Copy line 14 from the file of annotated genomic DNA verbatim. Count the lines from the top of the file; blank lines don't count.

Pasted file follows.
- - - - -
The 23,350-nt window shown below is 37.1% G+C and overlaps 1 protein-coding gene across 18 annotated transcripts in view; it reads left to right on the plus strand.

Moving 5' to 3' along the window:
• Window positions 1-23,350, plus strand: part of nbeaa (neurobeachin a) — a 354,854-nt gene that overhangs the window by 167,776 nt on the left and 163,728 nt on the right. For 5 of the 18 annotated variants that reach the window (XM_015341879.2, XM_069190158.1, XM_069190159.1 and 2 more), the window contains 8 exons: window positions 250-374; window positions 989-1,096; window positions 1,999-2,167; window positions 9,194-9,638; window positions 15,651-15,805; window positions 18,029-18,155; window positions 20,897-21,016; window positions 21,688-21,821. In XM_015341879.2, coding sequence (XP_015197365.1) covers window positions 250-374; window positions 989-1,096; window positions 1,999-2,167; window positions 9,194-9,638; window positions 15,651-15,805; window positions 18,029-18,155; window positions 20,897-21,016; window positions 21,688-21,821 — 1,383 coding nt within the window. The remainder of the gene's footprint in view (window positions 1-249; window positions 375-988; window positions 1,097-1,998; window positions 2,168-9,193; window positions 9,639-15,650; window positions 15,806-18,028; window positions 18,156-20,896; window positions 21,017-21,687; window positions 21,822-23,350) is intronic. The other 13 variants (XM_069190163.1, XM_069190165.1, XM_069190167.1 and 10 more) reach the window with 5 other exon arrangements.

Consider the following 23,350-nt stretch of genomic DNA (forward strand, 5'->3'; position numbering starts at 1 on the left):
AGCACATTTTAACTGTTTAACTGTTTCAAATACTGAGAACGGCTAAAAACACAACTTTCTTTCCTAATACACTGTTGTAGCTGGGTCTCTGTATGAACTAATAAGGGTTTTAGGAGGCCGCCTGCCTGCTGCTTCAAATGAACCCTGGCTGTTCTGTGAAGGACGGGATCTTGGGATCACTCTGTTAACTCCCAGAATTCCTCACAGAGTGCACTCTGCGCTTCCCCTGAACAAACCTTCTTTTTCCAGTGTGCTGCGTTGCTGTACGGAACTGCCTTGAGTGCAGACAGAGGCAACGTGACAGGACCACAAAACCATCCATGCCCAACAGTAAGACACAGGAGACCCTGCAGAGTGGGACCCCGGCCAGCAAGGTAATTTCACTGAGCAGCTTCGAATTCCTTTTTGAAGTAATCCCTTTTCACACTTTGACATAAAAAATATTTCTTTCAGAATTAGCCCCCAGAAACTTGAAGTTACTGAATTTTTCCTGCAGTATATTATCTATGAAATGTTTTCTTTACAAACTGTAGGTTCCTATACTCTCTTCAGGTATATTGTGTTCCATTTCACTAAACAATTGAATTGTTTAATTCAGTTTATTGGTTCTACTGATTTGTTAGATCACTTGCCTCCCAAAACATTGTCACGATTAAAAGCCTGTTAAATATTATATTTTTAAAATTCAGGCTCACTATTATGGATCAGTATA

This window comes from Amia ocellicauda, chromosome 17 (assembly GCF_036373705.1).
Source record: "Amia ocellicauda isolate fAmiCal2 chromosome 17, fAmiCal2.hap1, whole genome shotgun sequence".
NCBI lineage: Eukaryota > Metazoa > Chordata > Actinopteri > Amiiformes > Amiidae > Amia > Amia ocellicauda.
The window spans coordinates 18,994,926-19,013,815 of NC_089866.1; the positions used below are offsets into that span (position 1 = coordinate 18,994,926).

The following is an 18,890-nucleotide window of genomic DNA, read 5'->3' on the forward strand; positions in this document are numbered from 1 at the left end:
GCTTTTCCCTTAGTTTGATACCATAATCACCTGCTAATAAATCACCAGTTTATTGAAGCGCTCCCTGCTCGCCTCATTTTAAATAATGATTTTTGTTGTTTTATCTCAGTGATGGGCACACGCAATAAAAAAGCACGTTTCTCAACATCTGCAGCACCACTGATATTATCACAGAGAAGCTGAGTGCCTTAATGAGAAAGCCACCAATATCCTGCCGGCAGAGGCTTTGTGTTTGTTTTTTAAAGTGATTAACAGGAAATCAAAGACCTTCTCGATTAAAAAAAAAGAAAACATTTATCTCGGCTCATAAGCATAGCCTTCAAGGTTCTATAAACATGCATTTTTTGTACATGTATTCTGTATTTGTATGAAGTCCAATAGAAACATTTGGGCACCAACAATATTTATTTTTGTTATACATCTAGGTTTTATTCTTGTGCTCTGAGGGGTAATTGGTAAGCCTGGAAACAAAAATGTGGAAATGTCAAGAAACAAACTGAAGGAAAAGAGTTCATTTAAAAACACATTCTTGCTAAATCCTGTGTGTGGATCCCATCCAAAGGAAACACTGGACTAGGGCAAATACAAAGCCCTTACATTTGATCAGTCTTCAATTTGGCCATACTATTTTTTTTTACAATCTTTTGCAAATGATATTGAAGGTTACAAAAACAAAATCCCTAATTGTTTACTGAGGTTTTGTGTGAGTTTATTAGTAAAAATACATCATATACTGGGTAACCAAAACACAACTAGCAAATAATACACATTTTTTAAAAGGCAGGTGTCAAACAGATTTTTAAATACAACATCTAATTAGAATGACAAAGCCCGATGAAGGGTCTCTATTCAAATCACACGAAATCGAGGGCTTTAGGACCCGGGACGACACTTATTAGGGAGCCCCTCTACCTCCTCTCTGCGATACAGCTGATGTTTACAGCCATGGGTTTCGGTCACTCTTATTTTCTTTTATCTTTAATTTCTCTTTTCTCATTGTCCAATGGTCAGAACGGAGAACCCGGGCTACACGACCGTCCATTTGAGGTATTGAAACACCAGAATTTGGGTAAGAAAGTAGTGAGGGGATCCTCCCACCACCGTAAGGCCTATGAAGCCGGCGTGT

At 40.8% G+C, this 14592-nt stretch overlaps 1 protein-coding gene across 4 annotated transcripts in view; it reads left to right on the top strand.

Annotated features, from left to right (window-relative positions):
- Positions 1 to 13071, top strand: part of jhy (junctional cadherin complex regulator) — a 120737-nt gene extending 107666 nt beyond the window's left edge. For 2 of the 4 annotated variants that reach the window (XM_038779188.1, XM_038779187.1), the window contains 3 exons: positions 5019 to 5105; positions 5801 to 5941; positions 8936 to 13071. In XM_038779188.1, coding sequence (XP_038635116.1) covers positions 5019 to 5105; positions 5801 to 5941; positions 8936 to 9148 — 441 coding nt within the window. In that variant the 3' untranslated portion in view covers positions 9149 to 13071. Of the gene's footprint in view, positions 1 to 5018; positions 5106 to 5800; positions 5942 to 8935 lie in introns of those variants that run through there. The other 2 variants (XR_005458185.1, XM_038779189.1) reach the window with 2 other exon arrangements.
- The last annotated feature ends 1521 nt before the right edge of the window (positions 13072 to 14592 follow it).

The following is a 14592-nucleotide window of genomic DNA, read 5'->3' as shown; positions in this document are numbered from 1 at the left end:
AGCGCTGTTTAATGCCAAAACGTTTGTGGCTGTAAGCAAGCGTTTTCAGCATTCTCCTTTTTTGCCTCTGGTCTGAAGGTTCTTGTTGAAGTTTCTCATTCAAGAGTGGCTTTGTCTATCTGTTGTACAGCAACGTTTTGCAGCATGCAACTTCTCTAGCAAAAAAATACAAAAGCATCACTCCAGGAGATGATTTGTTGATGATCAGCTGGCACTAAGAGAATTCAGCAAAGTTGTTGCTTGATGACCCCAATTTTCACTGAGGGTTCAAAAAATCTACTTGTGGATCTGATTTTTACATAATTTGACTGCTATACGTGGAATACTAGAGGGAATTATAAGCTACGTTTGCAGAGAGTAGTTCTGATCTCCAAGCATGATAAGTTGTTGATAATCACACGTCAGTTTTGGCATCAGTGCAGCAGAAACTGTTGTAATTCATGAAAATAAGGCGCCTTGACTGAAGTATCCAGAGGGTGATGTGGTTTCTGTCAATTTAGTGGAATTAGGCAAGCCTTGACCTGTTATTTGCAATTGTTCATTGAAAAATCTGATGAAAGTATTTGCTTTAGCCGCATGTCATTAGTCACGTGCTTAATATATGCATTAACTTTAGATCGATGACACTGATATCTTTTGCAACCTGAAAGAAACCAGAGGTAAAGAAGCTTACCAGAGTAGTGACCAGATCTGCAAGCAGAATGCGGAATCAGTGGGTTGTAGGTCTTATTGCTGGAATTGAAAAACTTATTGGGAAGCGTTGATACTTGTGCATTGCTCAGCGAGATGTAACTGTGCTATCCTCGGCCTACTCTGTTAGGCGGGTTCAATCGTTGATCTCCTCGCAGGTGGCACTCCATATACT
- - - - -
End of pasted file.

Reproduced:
- Positions 1 to 13071, top strand: part of jhy (junctional cadherin complex regulator) — a 120737-nt gene extending 107666 nt beyond the window's left edge. For 2 of the 4 annotated variants that reach the window (XM_038779188.1, XM_038779187.1), the window contains 3 exons: positions 5019 to 5105; positions 5801 to 5941; positions 8936 to 13071. In XM_038779188.1, coding sequence (XP_038635116.1) covers positions 5019 to 5105; positions 5801 to 5941; positions 8936 to 9148 — 441 coding nt within the window. In that variant the 3' untranslated portion in view covers positions 9149 to 13071. Of the gene's footprint in view, positions 1 to 5018; positions 5106 to 5800; positions 5942 to 8935 lie in introns of those variants that run through there. The other 2 variants (XR_005458185.1, XM_038779189.1) reach the window with 2 other exon arrangements.